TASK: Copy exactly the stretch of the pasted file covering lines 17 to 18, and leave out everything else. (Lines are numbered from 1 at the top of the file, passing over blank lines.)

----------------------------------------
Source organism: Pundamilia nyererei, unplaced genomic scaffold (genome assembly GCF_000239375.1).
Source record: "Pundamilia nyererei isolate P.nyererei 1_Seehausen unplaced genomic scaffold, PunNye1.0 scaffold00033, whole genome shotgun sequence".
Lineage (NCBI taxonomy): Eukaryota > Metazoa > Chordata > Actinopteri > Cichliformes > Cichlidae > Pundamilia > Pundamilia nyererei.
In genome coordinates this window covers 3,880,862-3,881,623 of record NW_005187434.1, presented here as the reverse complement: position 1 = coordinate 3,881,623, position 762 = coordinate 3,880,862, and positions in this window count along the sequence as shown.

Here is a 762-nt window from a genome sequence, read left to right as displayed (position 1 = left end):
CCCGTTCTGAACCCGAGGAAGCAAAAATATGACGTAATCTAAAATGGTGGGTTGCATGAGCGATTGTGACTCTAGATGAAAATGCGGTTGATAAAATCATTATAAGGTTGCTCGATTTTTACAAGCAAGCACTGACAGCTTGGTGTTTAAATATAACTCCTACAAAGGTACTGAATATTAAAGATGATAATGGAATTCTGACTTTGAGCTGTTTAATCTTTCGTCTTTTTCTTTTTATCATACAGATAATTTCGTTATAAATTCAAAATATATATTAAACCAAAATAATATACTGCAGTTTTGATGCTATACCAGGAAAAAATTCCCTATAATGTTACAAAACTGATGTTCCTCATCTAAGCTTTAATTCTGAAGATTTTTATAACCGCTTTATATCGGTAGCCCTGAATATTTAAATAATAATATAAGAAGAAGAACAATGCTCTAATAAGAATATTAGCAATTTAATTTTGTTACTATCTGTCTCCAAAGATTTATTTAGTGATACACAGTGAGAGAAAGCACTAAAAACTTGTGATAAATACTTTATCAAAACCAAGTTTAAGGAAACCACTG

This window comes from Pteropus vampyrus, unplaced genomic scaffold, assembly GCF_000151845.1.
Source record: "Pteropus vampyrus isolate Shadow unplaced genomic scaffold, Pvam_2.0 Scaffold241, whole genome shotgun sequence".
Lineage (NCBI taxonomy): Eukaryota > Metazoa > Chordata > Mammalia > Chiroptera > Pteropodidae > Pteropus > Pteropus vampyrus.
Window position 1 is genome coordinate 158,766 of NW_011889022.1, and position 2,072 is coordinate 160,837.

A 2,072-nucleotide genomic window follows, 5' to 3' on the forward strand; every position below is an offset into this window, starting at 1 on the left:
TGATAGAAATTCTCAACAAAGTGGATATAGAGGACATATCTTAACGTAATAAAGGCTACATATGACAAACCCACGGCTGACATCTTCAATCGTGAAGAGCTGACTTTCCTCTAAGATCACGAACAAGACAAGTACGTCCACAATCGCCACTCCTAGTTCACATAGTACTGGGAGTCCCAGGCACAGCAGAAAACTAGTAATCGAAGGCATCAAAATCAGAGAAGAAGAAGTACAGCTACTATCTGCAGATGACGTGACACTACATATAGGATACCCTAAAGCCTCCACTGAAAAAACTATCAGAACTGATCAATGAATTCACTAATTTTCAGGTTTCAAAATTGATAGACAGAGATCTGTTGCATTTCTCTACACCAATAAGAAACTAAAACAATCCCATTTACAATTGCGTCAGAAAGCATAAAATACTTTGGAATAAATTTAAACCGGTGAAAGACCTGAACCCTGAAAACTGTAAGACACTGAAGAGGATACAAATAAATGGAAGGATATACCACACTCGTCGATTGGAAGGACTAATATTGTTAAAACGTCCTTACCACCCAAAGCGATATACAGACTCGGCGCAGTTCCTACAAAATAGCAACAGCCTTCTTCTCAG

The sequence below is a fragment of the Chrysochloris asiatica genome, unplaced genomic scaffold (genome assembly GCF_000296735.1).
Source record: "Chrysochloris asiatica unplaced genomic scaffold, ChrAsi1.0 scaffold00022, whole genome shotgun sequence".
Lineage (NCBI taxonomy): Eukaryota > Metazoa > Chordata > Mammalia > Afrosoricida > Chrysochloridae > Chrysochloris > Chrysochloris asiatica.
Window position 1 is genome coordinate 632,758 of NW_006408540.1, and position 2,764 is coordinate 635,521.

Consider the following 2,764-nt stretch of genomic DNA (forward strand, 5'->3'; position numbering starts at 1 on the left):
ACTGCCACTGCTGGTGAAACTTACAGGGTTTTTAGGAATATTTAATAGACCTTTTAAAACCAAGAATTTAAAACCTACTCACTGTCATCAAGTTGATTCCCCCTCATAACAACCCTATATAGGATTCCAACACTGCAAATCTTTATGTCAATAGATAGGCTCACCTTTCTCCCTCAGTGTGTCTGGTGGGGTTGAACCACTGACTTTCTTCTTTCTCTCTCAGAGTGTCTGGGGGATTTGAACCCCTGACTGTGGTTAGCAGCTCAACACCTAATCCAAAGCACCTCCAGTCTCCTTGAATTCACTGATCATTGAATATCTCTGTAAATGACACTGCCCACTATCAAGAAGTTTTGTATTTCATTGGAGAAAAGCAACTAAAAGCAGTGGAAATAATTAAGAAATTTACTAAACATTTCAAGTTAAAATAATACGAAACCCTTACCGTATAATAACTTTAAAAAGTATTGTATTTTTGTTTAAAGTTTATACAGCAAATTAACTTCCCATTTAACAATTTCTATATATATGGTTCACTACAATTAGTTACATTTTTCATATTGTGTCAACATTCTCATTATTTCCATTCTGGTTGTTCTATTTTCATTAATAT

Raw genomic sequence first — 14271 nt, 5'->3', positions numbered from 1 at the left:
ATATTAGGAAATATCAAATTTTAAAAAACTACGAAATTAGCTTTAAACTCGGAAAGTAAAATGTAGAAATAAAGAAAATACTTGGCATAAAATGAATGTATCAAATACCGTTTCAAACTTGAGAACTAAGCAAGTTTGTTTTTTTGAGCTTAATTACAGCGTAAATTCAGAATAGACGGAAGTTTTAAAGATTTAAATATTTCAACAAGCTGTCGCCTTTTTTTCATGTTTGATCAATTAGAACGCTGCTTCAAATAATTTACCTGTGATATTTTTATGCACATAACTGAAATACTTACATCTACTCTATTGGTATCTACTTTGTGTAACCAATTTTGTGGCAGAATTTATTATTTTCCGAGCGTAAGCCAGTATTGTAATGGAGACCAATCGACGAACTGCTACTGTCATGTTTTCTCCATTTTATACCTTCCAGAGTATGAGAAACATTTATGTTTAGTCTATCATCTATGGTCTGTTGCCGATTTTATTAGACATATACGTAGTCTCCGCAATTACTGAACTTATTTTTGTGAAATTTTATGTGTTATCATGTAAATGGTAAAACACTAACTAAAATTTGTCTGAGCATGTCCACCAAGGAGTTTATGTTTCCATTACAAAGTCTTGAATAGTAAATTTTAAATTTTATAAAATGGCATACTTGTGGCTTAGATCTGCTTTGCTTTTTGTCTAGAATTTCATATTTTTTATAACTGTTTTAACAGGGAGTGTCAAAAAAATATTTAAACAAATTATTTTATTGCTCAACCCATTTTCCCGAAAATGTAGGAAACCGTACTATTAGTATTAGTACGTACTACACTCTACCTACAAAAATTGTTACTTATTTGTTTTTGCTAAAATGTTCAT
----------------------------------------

Consider the following 2,764-nt stretch of genomic DNA (forward strand, 5'->3'; position numbering starts at 1 on the left):
ACTGCCACTGCTGGTGAAACTTACAGGGTTTTTAGGAATATTTAATAGACCTTTTAAAACCAAGAATTTAAAACCTACTCACTGTCATCAAGTTGATTCCCCCTCATAACAACCCTATATAGGATTCCAACACTGCAAATCTTTATGTCAATAGATAGGCTCACCTTTCTCCCTCAGTGTGTCTGGTGGGGTTGAACCACTGACTTTCTTCTTTCTCTCTCAGAGTGTCTGGGGGATTTGAACCCCTGACTGTGGTTAGCAGCTCAACACCTAATCCAAAGCACCTCCAGTCTCCTTGAATTCACTGATCATTGAATATCTCTGTAAATGACACTGCCCACTATCAAGAAGTTTTGTATTTCATTGGAGAAAAGCAACTAAAAGCAGTGGAAATAATTAAGAAATTTACTAAACATTTCAAGTTAAAATAATACGAAACCCTTACCGTATAATAACTTTAAAAAGTATTGTATTTTTGTTTAAAGTTTATACAGCAAATTAACTTCCCATTTAACAATTTCTATATATATGGTTCACTACAATTAGTTACATTTTTCATATTGTGTCAACATTCTCATTATTTCCATTCTGGTTGTTCTATTTTCATTAATAT